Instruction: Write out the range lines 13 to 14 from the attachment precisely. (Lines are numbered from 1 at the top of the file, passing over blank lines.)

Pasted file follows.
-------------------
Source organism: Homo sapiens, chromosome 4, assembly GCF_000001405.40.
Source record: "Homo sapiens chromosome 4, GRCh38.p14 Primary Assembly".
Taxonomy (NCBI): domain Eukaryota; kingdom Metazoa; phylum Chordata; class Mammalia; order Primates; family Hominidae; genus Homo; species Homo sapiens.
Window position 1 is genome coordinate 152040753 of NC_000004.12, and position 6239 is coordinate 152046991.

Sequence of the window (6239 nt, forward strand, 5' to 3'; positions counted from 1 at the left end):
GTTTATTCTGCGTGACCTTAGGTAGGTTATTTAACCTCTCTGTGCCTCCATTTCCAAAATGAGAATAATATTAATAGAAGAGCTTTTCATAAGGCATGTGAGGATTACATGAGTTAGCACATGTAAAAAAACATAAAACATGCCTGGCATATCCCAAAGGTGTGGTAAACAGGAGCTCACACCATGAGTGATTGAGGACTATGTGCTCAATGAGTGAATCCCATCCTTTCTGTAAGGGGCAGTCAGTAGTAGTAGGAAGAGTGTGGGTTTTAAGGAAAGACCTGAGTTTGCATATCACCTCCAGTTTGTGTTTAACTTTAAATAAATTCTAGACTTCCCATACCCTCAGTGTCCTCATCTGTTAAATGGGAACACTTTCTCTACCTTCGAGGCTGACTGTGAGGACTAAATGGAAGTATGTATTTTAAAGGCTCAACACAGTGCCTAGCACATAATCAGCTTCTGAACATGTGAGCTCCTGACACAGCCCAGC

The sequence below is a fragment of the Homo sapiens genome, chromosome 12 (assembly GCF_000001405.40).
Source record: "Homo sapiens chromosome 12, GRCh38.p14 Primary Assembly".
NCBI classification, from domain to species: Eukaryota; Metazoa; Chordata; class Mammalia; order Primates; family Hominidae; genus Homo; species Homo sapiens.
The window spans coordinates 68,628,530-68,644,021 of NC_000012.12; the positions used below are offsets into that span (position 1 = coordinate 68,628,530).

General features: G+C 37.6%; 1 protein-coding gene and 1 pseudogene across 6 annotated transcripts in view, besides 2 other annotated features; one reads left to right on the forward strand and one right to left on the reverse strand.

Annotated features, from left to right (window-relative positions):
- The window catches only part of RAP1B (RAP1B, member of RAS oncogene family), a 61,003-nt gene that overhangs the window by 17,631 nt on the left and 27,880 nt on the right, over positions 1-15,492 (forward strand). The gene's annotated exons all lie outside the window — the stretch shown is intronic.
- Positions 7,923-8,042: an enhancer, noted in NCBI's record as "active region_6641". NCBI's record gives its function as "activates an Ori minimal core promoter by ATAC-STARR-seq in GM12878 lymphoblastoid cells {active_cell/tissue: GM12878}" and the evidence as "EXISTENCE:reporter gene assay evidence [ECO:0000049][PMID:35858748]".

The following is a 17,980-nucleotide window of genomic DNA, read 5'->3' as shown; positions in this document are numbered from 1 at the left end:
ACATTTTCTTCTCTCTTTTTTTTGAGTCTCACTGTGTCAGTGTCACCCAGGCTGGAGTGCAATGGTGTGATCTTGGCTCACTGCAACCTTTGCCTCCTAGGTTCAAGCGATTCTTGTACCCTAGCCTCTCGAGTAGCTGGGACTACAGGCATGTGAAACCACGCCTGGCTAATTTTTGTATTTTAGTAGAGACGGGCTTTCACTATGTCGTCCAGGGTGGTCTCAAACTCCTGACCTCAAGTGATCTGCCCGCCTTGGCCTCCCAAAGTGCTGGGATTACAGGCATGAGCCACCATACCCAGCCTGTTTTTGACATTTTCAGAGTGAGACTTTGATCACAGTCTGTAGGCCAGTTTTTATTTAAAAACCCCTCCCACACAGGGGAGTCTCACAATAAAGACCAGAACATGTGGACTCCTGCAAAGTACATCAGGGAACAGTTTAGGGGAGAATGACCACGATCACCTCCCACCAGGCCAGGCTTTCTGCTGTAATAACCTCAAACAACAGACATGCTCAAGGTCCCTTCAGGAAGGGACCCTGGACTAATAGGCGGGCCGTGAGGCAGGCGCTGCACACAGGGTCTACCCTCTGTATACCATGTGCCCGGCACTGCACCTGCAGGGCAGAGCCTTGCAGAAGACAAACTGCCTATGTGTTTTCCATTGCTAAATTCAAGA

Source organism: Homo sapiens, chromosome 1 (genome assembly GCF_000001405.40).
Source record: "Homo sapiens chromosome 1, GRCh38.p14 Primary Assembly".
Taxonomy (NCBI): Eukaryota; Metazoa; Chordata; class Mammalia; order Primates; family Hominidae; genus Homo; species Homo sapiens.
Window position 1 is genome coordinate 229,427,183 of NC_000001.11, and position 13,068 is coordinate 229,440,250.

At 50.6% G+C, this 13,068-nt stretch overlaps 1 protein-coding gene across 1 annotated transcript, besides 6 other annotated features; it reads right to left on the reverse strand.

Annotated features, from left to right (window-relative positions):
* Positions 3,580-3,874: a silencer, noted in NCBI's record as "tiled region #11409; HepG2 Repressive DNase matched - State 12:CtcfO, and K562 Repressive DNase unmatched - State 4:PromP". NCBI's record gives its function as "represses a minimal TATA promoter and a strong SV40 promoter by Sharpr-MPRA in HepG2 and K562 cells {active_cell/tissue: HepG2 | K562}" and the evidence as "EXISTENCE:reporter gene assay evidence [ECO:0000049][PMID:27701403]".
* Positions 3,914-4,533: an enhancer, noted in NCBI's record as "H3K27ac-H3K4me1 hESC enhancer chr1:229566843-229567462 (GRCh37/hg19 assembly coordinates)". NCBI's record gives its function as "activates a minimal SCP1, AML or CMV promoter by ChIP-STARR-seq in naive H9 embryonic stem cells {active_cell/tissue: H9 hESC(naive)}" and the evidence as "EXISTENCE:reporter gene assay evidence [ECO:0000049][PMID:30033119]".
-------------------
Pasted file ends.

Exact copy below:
- The window catches only part of RAP1B (RAP1B, member of RAS oncogene family), a 61,003-nt gene that overhangs the window by 17,631 nt on the left and 27,880 nt on the right, over positions 1-15,492 (forward strand). The gene's annotated exons all lie outside the window — the stretch shown is intronic.
- Positions 7,923-8,042: an enhancer, noted in NCBI's record as "active region_6641". NCBI's record gives its function as "activates an Ori minimal core promoter by ATAC-STARR-seq in GM12878 lymphoblastoid cells {active_cell/tissue: GM12878}" and the evidence as "EXISTENCE:reporter gene assay evidence [ECO:0000049][PMID:35858748]".